where Uis an mx×mxunitary matrix, the mx×mymatrix Σ has non-negative numbers on the diagonal and zeros off the diagonal, and V*denotes the conjugate transpose of V, an my×myunitary matrix. At this point, we can use the rule for which the pseudo-inverse of the matrix Awith singular value decomposition A= UΣV*is:


where Σ+ is the transpose of Σ with every nonzero entry replaced by its reciprocal.

The application of this technique to the specific problem is that given the IFM Aof the influence functions, the matrix Vrepresents an orthogonal base composed by the modes of the mirror. The values in the diagonal matrix Σ are the gains of each mode. The gain values are in decreasing order, and the modes are ordered from the lowest spatial frequency to the highest one. Therefore, the larger gain corresponds to the lower spatial frequency mode. Fig. 9 shows the interferograms of the modes for a round membrane DM.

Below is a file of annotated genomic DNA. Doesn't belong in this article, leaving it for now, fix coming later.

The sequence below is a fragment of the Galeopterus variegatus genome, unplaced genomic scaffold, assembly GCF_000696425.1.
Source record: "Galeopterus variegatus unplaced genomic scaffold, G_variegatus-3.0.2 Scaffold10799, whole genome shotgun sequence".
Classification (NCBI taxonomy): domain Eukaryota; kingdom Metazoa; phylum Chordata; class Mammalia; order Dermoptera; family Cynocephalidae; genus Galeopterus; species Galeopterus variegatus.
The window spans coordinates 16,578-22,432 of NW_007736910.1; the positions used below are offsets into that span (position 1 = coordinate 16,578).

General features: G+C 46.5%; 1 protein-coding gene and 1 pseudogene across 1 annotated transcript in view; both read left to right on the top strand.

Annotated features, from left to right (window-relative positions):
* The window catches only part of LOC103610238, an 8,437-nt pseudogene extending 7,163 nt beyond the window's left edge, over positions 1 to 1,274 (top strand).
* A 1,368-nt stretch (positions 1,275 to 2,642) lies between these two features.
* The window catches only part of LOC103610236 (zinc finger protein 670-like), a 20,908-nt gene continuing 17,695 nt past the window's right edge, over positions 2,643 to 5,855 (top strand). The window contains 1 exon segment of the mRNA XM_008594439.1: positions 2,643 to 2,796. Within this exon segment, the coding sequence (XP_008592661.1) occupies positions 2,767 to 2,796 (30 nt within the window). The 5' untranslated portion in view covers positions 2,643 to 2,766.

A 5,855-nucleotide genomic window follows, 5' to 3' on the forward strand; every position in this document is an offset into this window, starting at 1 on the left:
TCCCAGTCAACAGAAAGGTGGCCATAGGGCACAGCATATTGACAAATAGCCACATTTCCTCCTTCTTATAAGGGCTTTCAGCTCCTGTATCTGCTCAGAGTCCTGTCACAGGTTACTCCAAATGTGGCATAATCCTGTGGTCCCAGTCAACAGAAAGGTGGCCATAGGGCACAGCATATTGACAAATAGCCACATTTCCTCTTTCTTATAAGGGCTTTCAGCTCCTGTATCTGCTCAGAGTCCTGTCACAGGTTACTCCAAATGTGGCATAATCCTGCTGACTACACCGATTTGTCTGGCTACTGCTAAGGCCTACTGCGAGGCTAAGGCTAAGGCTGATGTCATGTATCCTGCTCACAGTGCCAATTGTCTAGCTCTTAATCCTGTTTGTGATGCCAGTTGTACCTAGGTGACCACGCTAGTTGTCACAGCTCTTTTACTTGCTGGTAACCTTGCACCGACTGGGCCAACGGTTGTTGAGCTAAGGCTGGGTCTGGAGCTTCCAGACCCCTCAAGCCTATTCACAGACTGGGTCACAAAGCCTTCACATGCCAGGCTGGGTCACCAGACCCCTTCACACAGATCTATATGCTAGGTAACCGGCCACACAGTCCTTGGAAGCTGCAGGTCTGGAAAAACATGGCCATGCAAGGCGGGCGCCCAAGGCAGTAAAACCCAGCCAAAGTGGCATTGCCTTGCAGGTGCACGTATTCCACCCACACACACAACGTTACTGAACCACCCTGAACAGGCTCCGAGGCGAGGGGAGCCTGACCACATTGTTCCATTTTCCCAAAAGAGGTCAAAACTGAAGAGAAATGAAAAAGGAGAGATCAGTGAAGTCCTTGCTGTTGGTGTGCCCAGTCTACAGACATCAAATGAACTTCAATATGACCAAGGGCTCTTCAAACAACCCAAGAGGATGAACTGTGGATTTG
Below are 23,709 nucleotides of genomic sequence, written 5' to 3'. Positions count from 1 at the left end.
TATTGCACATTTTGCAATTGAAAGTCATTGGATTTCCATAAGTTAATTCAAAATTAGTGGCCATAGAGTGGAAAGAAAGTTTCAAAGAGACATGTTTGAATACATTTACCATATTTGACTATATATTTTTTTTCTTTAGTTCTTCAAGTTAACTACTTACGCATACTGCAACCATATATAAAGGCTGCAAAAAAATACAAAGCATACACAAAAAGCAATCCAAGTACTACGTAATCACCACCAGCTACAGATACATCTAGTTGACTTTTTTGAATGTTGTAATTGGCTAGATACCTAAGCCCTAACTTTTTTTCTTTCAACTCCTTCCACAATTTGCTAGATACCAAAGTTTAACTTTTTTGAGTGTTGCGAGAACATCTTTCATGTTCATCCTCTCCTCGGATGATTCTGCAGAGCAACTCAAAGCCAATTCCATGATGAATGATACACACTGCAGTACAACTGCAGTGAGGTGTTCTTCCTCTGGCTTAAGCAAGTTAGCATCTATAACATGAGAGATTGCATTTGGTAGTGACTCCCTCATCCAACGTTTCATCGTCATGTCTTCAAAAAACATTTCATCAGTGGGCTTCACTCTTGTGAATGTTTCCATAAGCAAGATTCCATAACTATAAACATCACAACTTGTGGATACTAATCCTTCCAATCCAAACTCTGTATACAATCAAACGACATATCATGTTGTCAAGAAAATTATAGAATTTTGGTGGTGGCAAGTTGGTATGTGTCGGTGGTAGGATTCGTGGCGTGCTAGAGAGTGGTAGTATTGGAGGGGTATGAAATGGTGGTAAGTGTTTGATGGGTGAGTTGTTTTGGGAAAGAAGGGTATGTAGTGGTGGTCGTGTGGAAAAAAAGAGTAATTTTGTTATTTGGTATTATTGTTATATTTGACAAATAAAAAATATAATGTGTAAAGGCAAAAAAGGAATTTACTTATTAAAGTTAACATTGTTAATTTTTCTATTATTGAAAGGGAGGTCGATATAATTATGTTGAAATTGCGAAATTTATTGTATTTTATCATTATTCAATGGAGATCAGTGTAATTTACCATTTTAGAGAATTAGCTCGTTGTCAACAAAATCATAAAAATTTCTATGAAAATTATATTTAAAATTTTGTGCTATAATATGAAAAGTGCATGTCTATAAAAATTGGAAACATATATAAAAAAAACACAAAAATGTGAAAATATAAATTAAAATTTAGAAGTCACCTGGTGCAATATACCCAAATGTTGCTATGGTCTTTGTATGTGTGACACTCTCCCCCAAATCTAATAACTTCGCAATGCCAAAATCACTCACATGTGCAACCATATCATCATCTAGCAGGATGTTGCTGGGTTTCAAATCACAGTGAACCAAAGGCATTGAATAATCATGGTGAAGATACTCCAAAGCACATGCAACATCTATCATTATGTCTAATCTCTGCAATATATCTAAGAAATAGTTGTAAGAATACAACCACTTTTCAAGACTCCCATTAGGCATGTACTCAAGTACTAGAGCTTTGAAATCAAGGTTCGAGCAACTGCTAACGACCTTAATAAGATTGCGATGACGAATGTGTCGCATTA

Figure 8.

Examples of interferograms of the influence functions generated by the actuators for a round membrane DM (top) and for a rectangular membrane DM (bottom).

Figure 9.

Modes relative to a 61 electrode membrane DM.

At this point, the fit of the wavefront passes through the determination of the ideal number of necessary modes. Ideally the higher the number of modes the better the reconstruction, because using a high number of modes means to be able to reproduce with better accuracy the high spatial frequency mode. However, in practise there are two main limitations. The first is that the voltage range is usually limited: so, since the high order modes have a small gain, using a large amount of modes usually makes the algorithm saturating the voltages. The second is the presence of noise: usually noise measurements or artefacts get coupled with the highest orders, driving the algorithm to wrong solutions and to voltage saturation.